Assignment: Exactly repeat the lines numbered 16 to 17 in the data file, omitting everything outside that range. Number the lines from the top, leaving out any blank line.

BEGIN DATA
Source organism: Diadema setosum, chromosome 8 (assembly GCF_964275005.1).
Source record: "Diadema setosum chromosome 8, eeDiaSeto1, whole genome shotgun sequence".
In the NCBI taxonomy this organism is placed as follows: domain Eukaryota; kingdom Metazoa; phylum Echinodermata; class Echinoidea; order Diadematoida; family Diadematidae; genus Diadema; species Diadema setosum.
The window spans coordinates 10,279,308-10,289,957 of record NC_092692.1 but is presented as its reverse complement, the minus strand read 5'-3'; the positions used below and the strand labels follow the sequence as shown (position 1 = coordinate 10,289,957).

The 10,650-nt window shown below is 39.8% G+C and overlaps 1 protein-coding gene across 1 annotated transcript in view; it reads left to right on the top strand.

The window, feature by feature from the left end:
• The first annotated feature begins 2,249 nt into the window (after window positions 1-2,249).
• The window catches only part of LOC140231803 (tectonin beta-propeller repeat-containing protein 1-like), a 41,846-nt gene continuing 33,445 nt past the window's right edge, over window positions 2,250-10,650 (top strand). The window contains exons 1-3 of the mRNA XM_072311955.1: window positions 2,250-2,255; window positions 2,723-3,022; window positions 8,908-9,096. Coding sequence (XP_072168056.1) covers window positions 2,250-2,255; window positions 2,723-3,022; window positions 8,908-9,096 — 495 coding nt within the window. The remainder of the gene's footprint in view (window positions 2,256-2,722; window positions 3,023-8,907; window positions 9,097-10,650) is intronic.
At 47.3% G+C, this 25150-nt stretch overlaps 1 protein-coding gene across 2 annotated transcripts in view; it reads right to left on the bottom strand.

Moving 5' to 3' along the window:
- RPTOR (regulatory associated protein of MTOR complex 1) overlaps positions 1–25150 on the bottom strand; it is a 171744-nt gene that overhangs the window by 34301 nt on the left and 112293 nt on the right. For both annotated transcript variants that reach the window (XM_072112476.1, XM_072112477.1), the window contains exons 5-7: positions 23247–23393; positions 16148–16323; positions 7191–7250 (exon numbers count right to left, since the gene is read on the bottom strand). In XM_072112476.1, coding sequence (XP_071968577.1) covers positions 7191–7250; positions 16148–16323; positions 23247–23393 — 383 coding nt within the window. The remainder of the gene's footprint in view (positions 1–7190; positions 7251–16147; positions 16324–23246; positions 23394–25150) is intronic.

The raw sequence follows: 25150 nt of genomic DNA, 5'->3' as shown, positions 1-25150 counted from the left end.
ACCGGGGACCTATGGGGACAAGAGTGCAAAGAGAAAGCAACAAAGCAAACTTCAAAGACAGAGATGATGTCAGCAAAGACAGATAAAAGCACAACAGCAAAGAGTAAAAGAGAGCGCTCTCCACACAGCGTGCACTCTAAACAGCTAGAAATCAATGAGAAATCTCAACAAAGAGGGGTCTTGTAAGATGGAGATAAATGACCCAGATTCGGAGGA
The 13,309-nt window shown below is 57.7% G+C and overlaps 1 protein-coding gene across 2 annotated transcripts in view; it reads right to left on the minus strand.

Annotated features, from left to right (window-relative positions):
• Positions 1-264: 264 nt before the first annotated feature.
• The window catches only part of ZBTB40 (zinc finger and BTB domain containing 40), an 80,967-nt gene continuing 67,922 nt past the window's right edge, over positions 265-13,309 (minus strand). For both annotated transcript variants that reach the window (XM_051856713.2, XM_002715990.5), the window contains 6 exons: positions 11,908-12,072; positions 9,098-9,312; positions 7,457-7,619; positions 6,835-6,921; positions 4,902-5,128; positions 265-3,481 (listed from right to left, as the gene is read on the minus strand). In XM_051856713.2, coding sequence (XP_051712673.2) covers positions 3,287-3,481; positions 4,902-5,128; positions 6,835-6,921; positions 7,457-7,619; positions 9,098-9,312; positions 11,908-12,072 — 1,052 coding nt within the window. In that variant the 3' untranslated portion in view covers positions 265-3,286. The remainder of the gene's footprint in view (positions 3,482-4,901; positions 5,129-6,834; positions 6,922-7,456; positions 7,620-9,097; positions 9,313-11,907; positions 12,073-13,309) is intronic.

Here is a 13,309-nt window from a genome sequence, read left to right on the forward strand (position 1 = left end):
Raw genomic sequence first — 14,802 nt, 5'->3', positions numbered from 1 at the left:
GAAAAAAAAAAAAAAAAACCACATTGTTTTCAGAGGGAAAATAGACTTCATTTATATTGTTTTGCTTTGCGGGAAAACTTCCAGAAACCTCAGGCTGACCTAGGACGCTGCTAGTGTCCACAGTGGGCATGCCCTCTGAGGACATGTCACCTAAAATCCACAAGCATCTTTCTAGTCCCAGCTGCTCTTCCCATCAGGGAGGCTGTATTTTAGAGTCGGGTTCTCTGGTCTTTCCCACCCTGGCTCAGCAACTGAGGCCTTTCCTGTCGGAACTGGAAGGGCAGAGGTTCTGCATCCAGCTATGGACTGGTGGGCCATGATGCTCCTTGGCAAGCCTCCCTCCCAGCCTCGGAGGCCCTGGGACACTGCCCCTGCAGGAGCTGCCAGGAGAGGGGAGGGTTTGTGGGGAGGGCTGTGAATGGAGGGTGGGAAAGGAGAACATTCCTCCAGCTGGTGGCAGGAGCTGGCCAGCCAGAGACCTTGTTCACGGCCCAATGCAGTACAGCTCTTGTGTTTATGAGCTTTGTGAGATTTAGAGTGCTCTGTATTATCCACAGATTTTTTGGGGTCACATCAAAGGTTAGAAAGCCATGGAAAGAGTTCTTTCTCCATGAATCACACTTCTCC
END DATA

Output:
• Positions 1-264: 264 nt before the first annotated feature.
• The window catches only part of ZBTB40 (zinc finger and BTB domain containing 40), an 80,967-nt gene continuing 67,922 nt past the window's right edge, over positions 265-13,309 (minus strand). For both annotated transcript variants that reach the window (XM_051856713.2, XM_002715990.5), the window contains 6 exons: positions 11,908-12,072; positions 9,098-9,312; positions 7,457-7,619; positions 6,835-6,921; positions 4,902-5,128; positions 265-3,481 (listed from right to left, as the gene is read on the minus strand). In XM_051856713.2, coding sequence (XP_051712673.2) covers positions 3,287-3,481; positions 4,902-5,128; positions 6,835-6,921; positions 7,457-7,619; positions 9,098-9,312; positions 11,908-12,072 — 1,052 coding nt within the window. In that variant the 3' untranslated portion in view covers positions 265-3,286. The remainder of the gene's footprint in view (positions 3,482-4,901; positions 5,129-6,834; positions 6,922-7,456; positions 7,620-9,097; positions 9,313-11,907; positions 12,073-13,309) is intronic.